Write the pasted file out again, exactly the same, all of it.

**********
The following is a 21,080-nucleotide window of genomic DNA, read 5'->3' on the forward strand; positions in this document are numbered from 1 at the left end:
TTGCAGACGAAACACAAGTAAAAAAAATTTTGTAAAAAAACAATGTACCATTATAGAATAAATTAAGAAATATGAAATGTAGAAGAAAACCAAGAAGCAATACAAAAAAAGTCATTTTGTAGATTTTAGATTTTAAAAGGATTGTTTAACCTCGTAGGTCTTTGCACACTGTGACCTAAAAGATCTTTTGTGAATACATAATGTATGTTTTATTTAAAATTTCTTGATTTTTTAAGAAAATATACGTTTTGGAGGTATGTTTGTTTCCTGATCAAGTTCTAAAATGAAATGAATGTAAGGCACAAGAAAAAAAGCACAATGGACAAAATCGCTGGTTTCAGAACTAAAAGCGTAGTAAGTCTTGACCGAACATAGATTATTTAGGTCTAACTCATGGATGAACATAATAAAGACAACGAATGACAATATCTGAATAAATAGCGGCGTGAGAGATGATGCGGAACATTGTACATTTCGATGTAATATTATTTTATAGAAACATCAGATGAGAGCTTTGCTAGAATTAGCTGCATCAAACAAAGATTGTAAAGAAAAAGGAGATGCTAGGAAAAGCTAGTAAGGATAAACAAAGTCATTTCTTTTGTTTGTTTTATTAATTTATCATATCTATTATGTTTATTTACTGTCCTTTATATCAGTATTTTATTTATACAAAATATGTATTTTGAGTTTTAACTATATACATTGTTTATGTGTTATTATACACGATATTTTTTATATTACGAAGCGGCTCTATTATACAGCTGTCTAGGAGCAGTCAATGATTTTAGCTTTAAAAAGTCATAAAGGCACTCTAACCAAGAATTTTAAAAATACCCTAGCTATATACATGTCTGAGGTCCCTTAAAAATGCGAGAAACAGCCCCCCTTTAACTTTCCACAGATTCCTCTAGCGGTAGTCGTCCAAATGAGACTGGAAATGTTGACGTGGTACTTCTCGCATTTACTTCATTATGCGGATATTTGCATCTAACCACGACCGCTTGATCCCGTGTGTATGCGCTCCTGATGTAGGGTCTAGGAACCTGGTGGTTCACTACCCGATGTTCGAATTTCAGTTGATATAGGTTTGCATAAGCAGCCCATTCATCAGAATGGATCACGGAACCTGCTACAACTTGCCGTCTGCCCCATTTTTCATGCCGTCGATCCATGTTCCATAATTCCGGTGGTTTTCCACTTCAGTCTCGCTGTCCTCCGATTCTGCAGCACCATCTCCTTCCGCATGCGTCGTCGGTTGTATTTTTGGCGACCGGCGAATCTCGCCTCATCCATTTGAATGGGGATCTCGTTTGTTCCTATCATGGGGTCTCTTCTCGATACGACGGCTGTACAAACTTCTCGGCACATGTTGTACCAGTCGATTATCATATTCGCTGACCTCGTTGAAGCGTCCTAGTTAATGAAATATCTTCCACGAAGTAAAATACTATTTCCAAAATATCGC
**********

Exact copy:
The following is a 21,080-nucleotide window of genomic DNA, read 5'->3' on the forward strand; positions in this document are numbered from 1 at the left end:
TTGCAGACGAAACACAAGTAAAAAAAATTTTGTAAAAAAACAATGTACCATTATAGAATAAATTAAGAAATATGAAATGTAGAAGAAAACCAAGAAGCAATACAAAAAAAGTCATTTTGTAGATTTTAGATTTTAAAAGGATTGTTTAACCTCGTAGGTCTTTGCACACTGTGACCTAAAAGATCTTTTGTGAATACATAATGTATGTTTTATTTAAAATTTCTTGATTTTTTAAGAAAATATACGTTTTGGAGGTATGTTTGTTTCCTGATCAAGTTCTAAAATGAAATGAATGTAAGGCACAAGAAAAAAAGCACAATGGACAAAATCGCTGGTTTCAGAACTAAAAGCGTAGTAAGTCTTGACCGAACATAGATTATTTAGGTCTAACTCATGGATGAACATAATAAAGACAACGAATGACAATATCTGAATAAATAGCGGCGTGAGAGATGATGCGGAACATTGTACATTTCGATGTAATATTATTTTATAGAAACATCAGATGAGAGCTTTGCTAGAATTAGCTGCATCAAACAAAGATTGTAAAGAAAAAGGAGATGCTAGGAAAAGCTAGTAAGGATAAACAAAGTCATTTCTTTTGTTTGTTTTATTAATTTATCATATCTATTATGTTTATTTACTGTCCTTTATATCAGTATTTTATTTATACAAAATATGTATTTTGAGTTTTAACTATATACATTGTTTATGTGTTATTATACACGATATTTTTTATATTACGAAGCGGCTCTATTATACAGCTGTCTAGGAGCAGTCAATGATTTTAGCTTTAAAAAGTCATAAAGGCACTCTAACCAAGAATTTTAAAAATACCCTAGCTATATACATGTCTGAGGTCCCTTAAAAATGCGAGAAACAGCCCCCCTTTAACTTTCCACAGATTCCTCTAGCGGTAGTCGTCCAAATGAGACTGGAAATGTTGACGTGGTACTTCTCGCATTTACTTCATTATGCGGATATTTGCATCTAACCACGACCGCTTGATCCCGTGTGTATGCGCTCCTGATGTAGGGTCTAGGAACCTGGTGGTTCACTACCCGATGTTCGAATTTCAGTTGATATAGGTTTGCATAAGCAGCCCATTCATCAGAATGGATCACGGAACCTGCTACAACTTGCCGTCTGCCCCATTTTTCATGCCGTCGATCCATGTTCCATAATTCCGGTGGTTTTCCACTTCAGTCTCGCTGTCCTCCGATTCTGCAGCACCATCTCCTTCCGCATGCGTCGTCGGTTGTATTTTTGGCGACCGGCGAATCTCGCCTCATCCATTTGAATGGGGATCTCGTTTGTTCCTATCATGGGGTCTCTTCTCGATACGACGGCTGTACAAACTTCTCGGCACATGTTGTACCAGTCGATTATCATATTCGCTGACCTCGTTGAAGCGTCCTAGTTAATGAAATATCTTCCACGAAGTAAAATACTATTTCCAAAATATCGC